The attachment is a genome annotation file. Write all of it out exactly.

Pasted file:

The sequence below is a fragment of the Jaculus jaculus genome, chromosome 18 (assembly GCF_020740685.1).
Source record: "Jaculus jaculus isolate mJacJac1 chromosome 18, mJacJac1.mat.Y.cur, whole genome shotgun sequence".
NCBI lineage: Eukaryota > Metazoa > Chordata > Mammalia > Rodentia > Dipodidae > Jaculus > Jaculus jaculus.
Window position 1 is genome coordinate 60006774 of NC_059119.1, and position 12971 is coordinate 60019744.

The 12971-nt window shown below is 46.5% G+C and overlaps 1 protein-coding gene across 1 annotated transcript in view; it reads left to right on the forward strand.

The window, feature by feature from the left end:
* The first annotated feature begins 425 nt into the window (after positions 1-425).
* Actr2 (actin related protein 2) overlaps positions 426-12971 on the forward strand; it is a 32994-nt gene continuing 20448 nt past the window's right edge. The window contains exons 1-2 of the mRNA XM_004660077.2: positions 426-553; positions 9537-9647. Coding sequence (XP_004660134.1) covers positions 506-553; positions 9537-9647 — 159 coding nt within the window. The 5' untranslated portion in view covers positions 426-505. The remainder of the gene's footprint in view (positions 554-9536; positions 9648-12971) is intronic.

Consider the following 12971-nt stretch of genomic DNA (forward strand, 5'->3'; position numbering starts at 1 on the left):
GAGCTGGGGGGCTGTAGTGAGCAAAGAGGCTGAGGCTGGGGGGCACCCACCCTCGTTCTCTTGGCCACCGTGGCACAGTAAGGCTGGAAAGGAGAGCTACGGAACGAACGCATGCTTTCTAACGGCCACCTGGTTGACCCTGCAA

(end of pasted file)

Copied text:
The sequence below is a fragment of the Jaculus jaculus genome, chromosome 18 (assembly GCF_020740685.1).
Source record: "Jaculus jaculus isolate mJacJac1 chromosome 18, mJacJac1.mat.Y.cur, whole genome shotgun sequence".
NCBI lineage: Eukaryota > Metazoa > Chordata > Mammalia > Rodentia > Dipodidae > Jaculus > Jaculus jaculus.
Window position 1 is genome coordinate 60006774 of NC_059119.1, and position 12971 is coordinate 60019744.

The 12971-nt window shown below is 46.5% G+C and overlaps 1 protein-coding gene across 1 annotated transcript in view; it reads left to right on the forward strand.

The window, feature by feature from the left end:
* The first annotated feature begins 425 nt into the window (after positions 1-425).
* Actr2 (actin related protein 2) overlaps positions 426-12971 on the forward strand; it is a 32994-nt gene continuing 20448 nt past the window's right edge. The window contains exons 1-2 of the mRNA XM_004660077.2: positions 426-553; positions 9537-9647. Coding sequence (XP_004660134.1) covers positions 506-553; positions 9537-9647 — 159 coding nt within the window. The 5' untranslated portion in view covers positions 426-505. The remainder of the gene's footprint in view (positions 554-9536; positions 9648-12971) is intronic.

Consider the following 12971-nt stretch of genomic DNA (forward strand, 5'->3'; position numbering starts at 1 on the left):
GAGCTGGGGGGCTGTAGTGAGCAAAGAGGCTGAGGCTGGGGGGCACCCACCCTCGTTCTCTTGGCCACCGTGGCACAGTAAGGCTGGAAAGGAGAGCTACGGAACGAACGCATGCTTTCTAACGGCCACCTGGTTGACCCTGCAA